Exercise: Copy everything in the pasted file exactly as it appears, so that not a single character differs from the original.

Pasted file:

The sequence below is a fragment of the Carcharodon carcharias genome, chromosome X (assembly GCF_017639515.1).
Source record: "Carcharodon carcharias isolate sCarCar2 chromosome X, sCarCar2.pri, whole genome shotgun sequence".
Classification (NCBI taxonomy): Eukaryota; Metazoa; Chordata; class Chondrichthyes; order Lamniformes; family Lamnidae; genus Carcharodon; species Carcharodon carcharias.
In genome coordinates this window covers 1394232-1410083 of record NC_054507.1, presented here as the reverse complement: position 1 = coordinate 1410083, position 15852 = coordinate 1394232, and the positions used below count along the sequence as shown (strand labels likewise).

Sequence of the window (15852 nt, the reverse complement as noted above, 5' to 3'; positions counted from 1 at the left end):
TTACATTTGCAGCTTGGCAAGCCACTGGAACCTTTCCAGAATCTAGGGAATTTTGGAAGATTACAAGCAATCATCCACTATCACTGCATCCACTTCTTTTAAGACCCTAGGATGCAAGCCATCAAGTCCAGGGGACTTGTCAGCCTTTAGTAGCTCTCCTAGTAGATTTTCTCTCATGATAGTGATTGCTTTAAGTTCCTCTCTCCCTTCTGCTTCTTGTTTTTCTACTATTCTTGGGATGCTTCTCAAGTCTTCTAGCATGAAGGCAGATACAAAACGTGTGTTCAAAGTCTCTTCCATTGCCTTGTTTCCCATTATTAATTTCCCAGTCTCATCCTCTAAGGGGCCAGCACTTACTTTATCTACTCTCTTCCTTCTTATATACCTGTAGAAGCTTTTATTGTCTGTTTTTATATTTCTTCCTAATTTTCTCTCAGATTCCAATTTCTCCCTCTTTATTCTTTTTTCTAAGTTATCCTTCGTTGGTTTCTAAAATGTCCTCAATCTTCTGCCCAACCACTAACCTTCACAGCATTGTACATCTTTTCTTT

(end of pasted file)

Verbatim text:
The sequence below is a fragment of the Carcharodon carcharias genome, chromosome X (assembly GCF_017639515.1).
Source record: "Carcharodon carcharias isolate sCarCar2 chromosome X, sCarCar2.pri, whole genome shotgun sequence".
Classification (NCBI taxonomy): Eukaryota; Metazoa; Chordata; class Chondrichthyes; order Lamniformes; family Lamnidae; genus Carcharodon; species Carcharodon carcharias.
In genome coordinates this window covers 1394232-1410083 of record NC_054507.1, presented here as the reverse complement: position 1 = coordinate 1410083, position 15852 = coordinate 1394232, and the positions used below count along the sequence as shown (strand labels likewise).

Sequence of the window (15852 nt, the reverse complement as noted above, 5' to 3'; positions counted from 1 at the left end):
TTACATTTGCAGCTTGGCAAGCCACTGGAACCTTTCCAGAATCTAGGGAATTTTGGAAGATTACAAGCAATCATCCACTATCACTGCATCCACTTCTTTTAAGACCCTAGGATGCAAGCCATCAAGTCCAGGGGACTTGTCAGCCTTTAGTAGCTCTCCTAGTAGATTTTCTCTCATGATAGTGATTGCTTTAAGTTCCTCTCTCCCTTCTGCTTCTTGTTTTTCTACTATTCTTGGGATGCTTCTCAAGTCTTCTAGCATGAAGGCAGATACAAAACGTGTGTTCAAAGTCTCTTCCATTGCCTTGTTTCCCATTATTAATTTCCCAGTCTCATCCTCTAAGGGGCCAGCACTTACTTTATCTACTCTCTTCCTTCTTATATACCTGTAGAAGCTTTTATTGTCTGTTTTTATATTTCTTCCTAATTTTCTCTCAGATTCCAATTTCTCCCTCTTTATTCTTTTTTCTAAGTTATCCTTCGTTGGTTTCTAAAATGTCCTCAATCTTCTGCCCAACCACTAACCTTCACAGCATTGTACATCTTTTCTTT